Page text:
And Stanley Clarke. The man who began his career with the likes of jazz greats Stan Getz and Dexter Gordon, who formed Return to Forever with Chick Corea, who recorded the legendary School Days album, who is without doubt the quintessential contemporary bassman's quintessential contemporary bassman.

You might be tempted to draw a comparison between Animal Logic and Sting's flirtation with the contemporary, but you'd be wrong. This is no suite for metaphysical angst and sax, but a vehicle for Holland's heartfelt compositions with definite New Country leanings.

So what's going on? "lt's quite simple", says Copeland, "Stanley and I wanted to form a group". Except this time it wasn't going to be a fusion, experimental or exploratory group aimed at what Copeland calls specialist music listeners, Clarke calls "hard core music fans" and the rest of us call musos, but a pop group pure and simple. "We didn't want anything which could be perceived as an extension either of Stanley's career or the sort of line I've been pursuing for the past four years" says the drummer. "The sort of stuff which is easy because you just follow your instincts and which usually relates to how good a musician you are. If you're good, your music's worth something. If not, it's not.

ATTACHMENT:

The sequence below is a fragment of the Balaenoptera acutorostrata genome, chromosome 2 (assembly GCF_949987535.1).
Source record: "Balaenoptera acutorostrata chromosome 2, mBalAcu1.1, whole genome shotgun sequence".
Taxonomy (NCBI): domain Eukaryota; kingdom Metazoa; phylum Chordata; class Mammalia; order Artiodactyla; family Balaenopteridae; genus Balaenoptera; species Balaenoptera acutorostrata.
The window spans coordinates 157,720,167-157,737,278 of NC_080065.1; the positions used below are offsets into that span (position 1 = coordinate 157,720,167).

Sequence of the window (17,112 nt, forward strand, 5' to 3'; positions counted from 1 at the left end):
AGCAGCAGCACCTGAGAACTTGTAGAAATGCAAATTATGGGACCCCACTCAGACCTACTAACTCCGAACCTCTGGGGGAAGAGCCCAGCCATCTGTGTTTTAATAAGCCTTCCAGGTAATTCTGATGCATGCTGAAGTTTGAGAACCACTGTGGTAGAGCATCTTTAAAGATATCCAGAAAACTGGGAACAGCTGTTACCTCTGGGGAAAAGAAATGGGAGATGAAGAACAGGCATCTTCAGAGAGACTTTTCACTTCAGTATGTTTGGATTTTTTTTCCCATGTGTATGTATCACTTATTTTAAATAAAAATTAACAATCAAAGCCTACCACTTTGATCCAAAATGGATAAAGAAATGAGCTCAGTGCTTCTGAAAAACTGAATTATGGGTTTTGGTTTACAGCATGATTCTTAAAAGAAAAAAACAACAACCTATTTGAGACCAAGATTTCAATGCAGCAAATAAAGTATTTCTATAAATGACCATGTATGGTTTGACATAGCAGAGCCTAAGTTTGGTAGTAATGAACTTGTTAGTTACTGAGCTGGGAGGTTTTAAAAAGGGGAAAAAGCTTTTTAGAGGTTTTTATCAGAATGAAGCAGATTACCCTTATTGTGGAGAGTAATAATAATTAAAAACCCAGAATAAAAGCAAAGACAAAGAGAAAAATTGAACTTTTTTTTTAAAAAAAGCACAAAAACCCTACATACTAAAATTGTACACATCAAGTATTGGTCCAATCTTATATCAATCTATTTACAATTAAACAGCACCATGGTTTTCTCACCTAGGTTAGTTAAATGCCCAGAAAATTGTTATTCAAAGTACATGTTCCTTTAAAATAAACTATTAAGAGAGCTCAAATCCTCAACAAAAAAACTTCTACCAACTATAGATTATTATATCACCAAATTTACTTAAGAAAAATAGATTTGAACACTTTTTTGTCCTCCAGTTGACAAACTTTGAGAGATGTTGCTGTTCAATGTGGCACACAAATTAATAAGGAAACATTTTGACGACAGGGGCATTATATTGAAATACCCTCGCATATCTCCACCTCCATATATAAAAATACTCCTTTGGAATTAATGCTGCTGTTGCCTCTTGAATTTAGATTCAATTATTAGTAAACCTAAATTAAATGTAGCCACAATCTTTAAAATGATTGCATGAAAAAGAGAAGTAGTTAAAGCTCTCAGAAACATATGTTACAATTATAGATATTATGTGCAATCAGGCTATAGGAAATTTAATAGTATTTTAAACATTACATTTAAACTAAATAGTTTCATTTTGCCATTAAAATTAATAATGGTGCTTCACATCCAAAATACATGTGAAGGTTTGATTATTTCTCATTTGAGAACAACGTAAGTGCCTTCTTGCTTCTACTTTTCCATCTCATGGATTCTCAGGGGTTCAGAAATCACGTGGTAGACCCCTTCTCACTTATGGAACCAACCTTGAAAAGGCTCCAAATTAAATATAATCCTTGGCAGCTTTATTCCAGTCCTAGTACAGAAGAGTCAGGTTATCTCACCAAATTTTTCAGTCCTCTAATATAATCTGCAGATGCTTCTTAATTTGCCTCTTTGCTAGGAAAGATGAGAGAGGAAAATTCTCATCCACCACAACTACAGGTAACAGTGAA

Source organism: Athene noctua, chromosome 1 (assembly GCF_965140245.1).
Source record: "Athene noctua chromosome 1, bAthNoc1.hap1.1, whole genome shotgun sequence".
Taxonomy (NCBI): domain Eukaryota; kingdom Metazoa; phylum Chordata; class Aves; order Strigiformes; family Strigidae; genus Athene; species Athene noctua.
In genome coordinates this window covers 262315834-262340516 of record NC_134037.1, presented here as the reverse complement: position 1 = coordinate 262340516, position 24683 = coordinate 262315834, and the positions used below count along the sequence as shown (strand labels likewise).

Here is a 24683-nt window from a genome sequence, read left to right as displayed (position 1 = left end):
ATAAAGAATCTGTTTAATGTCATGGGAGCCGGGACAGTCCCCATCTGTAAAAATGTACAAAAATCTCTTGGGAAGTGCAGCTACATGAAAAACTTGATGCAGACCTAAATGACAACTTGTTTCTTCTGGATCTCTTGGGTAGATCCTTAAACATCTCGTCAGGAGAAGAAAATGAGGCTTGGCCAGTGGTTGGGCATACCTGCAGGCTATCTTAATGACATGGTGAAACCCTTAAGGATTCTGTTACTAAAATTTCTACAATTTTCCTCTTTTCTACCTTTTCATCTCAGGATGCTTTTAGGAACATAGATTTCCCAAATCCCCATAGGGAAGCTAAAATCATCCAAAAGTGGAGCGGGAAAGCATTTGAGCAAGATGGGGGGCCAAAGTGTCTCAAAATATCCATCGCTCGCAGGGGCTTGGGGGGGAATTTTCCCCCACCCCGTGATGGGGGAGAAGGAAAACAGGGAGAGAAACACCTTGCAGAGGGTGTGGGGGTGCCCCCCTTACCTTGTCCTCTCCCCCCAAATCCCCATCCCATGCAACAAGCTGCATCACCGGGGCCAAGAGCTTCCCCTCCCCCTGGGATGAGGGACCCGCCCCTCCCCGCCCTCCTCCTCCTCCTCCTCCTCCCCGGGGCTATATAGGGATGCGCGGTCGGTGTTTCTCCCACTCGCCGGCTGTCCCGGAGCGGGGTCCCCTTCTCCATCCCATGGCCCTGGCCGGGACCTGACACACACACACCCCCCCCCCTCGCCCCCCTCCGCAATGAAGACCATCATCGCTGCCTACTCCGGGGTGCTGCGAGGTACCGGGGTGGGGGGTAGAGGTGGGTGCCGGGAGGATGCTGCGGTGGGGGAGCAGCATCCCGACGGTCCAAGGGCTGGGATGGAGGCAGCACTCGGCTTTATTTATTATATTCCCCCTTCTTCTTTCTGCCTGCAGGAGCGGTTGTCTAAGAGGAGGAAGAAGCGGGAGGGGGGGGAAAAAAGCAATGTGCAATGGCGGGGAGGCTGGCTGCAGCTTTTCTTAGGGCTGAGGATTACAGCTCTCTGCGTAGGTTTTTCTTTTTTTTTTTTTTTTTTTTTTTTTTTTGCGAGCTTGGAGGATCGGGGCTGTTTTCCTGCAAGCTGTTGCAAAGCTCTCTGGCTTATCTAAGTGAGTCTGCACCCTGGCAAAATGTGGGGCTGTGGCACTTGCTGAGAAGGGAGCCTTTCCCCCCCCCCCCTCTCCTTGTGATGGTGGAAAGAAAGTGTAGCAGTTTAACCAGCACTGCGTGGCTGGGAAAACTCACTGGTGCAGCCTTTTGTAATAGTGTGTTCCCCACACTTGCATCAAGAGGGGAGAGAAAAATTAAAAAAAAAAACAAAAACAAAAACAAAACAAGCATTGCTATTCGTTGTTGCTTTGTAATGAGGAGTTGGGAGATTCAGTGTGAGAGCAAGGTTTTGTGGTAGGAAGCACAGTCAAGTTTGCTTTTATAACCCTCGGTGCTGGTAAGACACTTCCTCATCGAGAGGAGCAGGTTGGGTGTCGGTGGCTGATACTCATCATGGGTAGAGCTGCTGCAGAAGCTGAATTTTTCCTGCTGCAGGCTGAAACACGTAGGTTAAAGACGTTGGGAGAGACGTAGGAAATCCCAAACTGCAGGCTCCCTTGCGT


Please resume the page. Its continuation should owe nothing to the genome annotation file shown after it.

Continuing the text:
So instead we thought we'd come down out of our ivory towers, the scuzziest of ivory towers and form a pop group and actually face the challenge of pop music with all the constraints it involves. Playing pop music has a certain excitement and contact with the audience and then there's all that stuff about watching the charts along with all the other young bands. Yet there's a certain artistic and musical challenge as well, because within those very strict parameters the challenge is to make something good, to apply your talent to verse, chorus, verse, chorus...

"Hey", interjects Clarke, "You sound like you actually believe all this."

"Oh", replies Copeland. "It's a speech I've given many times."

Two became three after Holland's demos got her an invitation to audition for the band. But one wonders how things might have turned out if the duo had stuck to their original plan of joining up with Weather Report (latterly Weather Update) keys virtuoso Joe Zawinul. "I went out specially to spend an afternoon with him comments Clarke. "Boy, did that knock that idea on the head." Andy Summers was also on the list of possibilities at one stage. I couldn't work out who talked whom out of it.

Clarke and Copeland both describe the unknown Holland as the main attraction, but while all the songs are hers, the production bears all the hallmarks of two musicians who happen also to be innovative stylists. Whilst definitely off-beat in places, the rhythm section doesn't dominate as you might expect. Both Copeland and Clarke agree that being producer tends to make you play down your instrument. "Perhaps we were too self controlled", adds the former.